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Google Analyzes Millions of Web Pages To Study Malicious Sites

Google researchers presented a paper entitled "The Ghost in the Browser" at the Usenix HotBots '07 conference in April this year. The paper described a study of a detailed analysis of 4.5 million Web pages that were abridged from a sophisticated analysis of numerous URLs. News.Digitaltrends published this as news on May 11, 2007.

The researchers found that around 700,000 Web pages appeared to have code that could take over the control of users' computers. Further around 450,000 or 1 in 10 pages could set off "drive-by downloads" capable of planting malicious software about which the user would not know. The malicious software could include keyloggers, spyware, and software capable of converting a PC into a zombie to generate spam.

The researchers found that some sites distributed malware through banner advertisements or what is called "widgets" on which the site operator had no control. Some sites would join with advertising services or networks, which offered utilities on pages including statistics, calendars or media players. These utilities, however, referred to other sites that would try to install malicious software.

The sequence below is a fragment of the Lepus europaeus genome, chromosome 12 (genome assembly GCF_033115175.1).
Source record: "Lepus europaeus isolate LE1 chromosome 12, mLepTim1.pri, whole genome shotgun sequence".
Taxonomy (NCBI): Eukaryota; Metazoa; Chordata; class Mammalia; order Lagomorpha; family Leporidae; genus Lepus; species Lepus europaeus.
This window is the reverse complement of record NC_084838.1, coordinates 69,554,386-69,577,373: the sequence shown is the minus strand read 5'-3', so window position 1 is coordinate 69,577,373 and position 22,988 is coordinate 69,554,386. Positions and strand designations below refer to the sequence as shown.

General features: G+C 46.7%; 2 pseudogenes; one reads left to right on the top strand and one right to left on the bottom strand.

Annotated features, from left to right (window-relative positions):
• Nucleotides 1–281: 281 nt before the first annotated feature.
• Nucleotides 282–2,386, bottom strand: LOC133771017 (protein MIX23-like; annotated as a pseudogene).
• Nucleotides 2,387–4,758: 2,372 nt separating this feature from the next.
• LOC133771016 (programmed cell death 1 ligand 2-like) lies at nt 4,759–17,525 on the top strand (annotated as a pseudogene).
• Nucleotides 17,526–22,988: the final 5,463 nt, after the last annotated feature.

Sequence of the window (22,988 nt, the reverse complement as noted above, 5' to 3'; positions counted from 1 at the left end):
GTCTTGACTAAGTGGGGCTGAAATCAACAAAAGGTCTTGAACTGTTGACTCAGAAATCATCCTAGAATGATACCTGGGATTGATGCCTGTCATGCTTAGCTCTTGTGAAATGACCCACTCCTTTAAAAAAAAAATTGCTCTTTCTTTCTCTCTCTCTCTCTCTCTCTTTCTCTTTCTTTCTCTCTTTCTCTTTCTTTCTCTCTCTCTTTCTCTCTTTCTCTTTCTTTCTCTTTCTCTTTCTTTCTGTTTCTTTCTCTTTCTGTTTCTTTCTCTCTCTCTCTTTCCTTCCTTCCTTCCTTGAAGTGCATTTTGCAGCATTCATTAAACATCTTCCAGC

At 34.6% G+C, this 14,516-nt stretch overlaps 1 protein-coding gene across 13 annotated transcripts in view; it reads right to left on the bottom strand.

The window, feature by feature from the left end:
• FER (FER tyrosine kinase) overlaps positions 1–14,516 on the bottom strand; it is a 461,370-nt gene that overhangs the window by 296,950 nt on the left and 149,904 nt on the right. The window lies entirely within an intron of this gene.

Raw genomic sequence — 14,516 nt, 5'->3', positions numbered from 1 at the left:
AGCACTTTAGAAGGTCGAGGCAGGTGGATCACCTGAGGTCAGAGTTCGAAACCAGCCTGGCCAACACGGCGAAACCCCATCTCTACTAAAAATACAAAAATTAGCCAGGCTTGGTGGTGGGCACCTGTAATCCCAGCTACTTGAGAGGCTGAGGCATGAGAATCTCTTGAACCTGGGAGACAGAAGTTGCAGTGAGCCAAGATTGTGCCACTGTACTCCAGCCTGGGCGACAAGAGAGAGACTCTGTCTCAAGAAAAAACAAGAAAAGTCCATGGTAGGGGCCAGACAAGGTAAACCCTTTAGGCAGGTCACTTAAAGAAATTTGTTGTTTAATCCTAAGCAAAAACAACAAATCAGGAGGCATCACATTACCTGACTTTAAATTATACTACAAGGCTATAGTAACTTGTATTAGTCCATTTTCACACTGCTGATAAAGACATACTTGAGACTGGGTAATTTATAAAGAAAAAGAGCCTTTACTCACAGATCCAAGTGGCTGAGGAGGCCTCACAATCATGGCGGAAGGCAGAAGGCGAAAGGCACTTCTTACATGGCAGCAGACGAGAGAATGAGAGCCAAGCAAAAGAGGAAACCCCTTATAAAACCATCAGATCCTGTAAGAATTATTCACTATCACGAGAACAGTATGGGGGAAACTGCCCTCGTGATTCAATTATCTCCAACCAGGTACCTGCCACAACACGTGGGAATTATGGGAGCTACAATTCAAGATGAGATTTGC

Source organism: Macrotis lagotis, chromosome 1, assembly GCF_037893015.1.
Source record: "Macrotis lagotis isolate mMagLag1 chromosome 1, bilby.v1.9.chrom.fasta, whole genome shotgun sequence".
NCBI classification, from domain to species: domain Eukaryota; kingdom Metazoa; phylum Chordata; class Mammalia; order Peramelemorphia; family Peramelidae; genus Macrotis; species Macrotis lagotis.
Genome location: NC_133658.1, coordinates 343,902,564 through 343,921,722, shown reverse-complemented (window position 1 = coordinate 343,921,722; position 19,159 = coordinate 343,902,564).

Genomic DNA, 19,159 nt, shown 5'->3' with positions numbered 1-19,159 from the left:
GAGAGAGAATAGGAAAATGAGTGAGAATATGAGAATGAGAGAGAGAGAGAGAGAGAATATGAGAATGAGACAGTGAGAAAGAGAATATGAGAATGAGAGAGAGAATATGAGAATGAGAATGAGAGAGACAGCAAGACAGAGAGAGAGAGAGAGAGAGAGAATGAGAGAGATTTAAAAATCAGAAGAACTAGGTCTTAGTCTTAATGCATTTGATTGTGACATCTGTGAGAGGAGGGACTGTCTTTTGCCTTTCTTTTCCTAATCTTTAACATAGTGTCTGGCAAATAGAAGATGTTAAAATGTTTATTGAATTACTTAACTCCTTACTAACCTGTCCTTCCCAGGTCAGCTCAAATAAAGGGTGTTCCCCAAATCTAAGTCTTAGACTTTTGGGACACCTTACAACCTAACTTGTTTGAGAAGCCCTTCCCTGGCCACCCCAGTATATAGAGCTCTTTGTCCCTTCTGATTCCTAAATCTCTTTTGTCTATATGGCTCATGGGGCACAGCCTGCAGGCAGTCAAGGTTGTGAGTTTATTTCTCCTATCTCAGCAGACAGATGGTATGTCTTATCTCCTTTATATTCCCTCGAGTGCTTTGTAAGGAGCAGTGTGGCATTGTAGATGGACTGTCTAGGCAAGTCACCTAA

The sites presented the user with links that gave access to exciting pages with exclusive pornographic material, copyrighted software or media. Commonly these sites displayed adult video, Provos wrote. News.bbc.co published this as news on May 11, 2007.

The Internet search giant Google has started an initiative to pick out all web pages suspicious of containing malware. Finding such web-based infection areas poses a severe challenge and requires total web knowledge. It also requires labeling of pages that will indicate users which sites to avoid thereby reducing infection on users' PCs, Google researchers wrote in their paper, as published by Clickdocs.co on May 11, 2007.

As part of the StopBadware coalition, Google already alerts users by a message; "this site may harm your computer" it posts along with search results for potentially harmful websites that users may be about to visit.

Average computer users are least protected from threats that are getting more sophisticated and exploits becoming more complicated and hard to analyze wrote Provos. News.Digitaltrends published this as news on May 11, 2007.

Related article: Google Rectifies Gmail flaw in Three Days

» SPAMfighter News - 5/19/2007

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